Eva Hoffman

Eva Hoffman

November 13th, 2002

Conflicting Memories, Contested Past: Some Reflections on
Polish-Jewish Relations

Eva Hoffman was born in Krakow, Poland, where she received her
early schooling and musical education before emigrating to

Canada with her family in 1959. After receiving her Ph.D. from
Harvard University, she taught literature and settled in New

York City. While working as the editor of The New York Times Book
Review, her first critically acclaimed book, Lost in

Translation (E.P. Dutton, 1989) was published.

Her intricate descriptions of the intellectual and emotional
disruptions accompanying immigration into not only a new world,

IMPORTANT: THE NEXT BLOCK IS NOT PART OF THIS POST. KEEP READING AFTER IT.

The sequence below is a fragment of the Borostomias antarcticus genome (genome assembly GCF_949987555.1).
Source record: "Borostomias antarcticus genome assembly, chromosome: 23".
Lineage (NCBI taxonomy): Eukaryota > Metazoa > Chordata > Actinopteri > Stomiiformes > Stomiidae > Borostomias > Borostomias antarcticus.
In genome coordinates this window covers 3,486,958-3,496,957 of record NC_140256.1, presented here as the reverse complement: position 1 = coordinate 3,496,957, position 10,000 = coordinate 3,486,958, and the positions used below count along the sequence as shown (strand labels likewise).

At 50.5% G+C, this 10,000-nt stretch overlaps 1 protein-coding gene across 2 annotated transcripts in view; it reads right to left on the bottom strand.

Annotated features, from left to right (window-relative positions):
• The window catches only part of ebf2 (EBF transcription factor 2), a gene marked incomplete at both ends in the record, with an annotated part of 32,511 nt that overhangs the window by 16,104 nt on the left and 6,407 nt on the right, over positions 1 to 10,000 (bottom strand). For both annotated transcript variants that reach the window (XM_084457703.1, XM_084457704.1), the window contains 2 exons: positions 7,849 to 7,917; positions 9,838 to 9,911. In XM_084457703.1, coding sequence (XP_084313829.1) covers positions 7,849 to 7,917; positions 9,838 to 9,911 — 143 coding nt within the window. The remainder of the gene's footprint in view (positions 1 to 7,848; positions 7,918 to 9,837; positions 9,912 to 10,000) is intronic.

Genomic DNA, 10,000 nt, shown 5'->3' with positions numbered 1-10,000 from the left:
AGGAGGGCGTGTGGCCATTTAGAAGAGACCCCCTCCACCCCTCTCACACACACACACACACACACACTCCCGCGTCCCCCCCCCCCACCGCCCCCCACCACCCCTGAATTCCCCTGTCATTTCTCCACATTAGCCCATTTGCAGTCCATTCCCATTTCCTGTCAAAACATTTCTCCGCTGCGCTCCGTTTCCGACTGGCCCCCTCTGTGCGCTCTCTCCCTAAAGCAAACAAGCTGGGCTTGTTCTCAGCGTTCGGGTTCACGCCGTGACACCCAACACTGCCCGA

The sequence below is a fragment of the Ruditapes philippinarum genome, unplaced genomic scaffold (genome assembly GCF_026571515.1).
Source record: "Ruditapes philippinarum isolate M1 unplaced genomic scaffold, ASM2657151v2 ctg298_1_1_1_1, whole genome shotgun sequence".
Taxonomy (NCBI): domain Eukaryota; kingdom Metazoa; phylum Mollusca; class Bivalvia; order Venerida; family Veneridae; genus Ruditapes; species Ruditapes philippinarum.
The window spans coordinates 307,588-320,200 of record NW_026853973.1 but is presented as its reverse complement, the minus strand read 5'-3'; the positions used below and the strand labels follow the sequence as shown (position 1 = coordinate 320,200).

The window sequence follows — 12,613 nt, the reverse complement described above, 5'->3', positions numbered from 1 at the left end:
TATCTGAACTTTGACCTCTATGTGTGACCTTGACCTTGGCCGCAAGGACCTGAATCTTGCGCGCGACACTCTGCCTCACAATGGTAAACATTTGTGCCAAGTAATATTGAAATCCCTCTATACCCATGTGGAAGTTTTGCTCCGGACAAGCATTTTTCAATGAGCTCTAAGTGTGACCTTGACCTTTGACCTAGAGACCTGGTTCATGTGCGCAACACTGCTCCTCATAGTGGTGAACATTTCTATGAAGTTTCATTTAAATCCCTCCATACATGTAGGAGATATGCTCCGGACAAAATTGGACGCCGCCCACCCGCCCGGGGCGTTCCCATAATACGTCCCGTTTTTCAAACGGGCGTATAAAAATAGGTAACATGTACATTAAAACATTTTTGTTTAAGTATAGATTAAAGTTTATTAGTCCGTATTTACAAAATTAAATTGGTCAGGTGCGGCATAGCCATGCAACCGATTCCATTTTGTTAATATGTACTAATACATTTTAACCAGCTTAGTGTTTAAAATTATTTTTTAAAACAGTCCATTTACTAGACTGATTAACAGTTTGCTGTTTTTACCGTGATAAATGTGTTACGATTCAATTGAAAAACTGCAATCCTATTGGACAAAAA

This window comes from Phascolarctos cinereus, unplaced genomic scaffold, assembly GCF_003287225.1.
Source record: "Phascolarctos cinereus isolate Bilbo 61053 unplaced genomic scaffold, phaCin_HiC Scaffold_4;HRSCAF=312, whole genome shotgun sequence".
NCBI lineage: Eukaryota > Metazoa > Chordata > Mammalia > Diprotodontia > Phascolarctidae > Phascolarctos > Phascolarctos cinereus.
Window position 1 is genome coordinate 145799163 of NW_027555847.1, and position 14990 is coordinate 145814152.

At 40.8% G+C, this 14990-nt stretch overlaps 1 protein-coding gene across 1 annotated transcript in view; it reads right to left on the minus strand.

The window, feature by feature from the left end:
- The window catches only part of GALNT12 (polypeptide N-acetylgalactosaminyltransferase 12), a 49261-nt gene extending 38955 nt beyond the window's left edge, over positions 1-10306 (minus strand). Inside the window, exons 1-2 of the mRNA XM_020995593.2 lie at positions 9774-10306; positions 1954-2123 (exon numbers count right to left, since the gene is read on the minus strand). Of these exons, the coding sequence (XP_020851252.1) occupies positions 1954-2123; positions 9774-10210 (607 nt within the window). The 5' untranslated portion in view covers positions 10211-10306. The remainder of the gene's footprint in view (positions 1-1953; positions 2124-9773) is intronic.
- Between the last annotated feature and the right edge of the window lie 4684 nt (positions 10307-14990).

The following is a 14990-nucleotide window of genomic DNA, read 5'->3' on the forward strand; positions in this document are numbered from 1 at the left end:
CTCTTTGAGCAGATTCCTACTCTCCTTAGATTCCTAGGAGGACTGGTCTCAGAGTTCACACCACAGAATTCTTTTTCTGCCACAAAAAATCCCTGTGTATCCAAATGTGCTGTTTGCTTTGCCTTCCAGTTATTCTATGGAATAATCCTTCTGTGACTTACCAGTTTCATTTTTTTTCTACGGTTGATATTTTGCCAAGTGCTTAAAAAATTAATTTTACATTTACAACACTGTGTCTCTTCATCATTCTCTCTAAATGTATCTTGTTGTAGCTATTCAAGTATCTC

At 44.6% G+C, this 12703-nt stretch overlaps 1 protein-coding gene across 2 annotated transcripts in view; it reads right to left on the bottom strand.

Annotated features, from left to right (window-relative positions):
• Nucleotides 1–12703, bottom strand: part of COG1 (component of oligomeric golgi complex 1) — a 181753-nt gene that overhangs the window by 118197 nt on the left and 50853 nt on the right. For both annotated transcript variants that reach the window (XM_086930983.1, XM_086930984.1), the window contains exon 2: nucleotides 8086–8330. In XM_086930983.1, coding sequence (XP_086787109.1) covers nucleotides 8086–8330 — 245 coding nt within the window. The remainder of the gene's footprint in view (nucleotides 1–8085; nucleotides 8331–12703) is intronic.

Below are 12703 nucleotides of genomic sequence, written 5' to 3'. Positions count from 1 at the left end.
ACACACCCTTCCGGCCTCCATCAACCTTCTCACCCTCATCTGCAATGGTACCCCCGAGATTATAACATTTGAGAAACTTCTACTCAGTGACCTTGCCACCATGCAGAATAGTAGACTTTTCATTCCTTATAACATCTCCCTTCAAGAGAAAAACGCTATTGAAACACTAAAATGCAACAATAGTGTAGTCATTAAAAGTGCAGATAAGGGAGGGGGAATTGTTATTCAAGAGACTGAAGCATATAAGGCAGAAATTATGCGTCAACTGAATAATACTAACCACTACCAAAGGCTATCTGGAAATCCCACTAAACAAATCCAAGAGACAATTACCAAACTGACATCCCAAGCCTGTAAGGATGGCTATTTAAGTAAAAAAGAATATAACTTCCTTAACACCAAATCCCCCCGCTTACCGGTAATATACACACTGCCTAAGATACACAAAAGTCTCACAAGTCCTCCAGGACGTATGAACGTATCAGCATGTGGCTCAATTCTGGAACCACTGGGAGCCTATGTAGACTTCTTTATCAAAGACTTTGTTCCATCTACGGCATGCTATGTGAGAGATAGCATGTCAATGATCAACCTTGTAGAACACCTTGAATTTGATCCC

but also one that is expressed in a new language, won her a Whiting
Award for writing. Hoffman’s ties to her Polish homeland

show even more strongly in her most recent book, Shtetl: The
Life and Death of a Small Town and the World of Polish Jews

(Houghton-Mifflin, 1997), which delves into the complicated
relations between Poles and Jews from the 16th to the 20th


Hoffman is the recipient of a Guggenheim Fellowship and awards
from the American Academy and the Institute of Arts and